“As I see it, a story of almost any kind should be like hypnosis. You fascinate the reader with your first sentence, draw them in further with your second sentence and have them in a mild trance by the third. Then, being careful not to wake them, you carry them away up to the back alleys of your narrative and when they are hopelessly lost within the story, having surrendered themselves to it, you do them terrible violence with a softball bat and then lead them whimpering to the exit on the last page. Believe me, they’ll thank you for it.”—Alan Moore (via writingadvice)
“Don’t get out the thesaurus and hunt for intelligent, impressive sounding words that usually aren’t. Many writers believe they have to dress up their copy in order to present themselves as original and gain the attention and respect they want. This usually has the opposite effect.
As soon as you focus on trying to impress your readers, you’ve lost your way. You’ll start searching for just the right words and begin to lose sight of your real objective, which is to make a point and make it clearly. So, stop with the showiness and simply say whatever it is that you need to say. (…)
If you simply focus on getting your message across clearly, and you actually do that, the style and originality and respect will come naturally–as long as your message is a convincing one. So use the words that most clearly and accurately convey your message, words that the broadest audience will understand and remember.”—Jesse Hines (via writingadvice)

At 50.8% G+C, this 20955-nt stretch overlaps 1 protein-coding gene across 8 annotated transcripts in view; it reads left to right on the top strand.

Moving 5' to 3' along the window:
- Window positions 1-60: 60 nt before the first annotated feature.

Writers are usually inspired to write because they have a character in their heads who won’t go away. The plot arises from the initial problem or desire that impels that character to act, and the narrative follows the consequences of that action to a satisfying end.
Let’s face it - English is a crazy language. There is no egg in eggplant nor ham in hamburger; neither apple nor pine in pineapple. English muffins weren’t invented in England or French fries in France. Sweetmeats are candies while sweetbreads, which aren’t sweet, are meat. We take English for granted. But if we explore its paradoxes, we find that quicksand can work slowly, boxing rings are square and a guinea pig is neither from Guinea nor is it a pig.
And why is it that writers write but fingers don’t fing, grocers don’t groce and hammers don’t ham? If the plural of tooth is teeth, why isn’t the plural of booth beeth? One goose, 2 geese. So one moose, 2 meese? One index, 2 indices? Doesn’t it seem crazy that you can make amends but not one amend? If you have a bunch of odds and ends and get rid of all but one of them, what do you call it?
If teachers taught, why didn’t preachers praught? If a vegetarian eats vegetables, what does a humanitarian eat? In what language do people recite at a play and play at a recital? Ship by truck and send cargo by ship? Have noses that run and feet that smell? How can a slim chance and a fat chance be the same, while a wise man and a wise guy are opposites?
You have to marvel at the unique lunacy of a language in which your house can burn up as it burns down, in which you fill in a form by filling it out and in which an alarm goes off by going on. English was invented by people, not computers, and it reflects the creativity of the human race (which, of course, isn’t a race at all). That is why, when the stars are out, they are visible, but when the lights are out, they are invisible.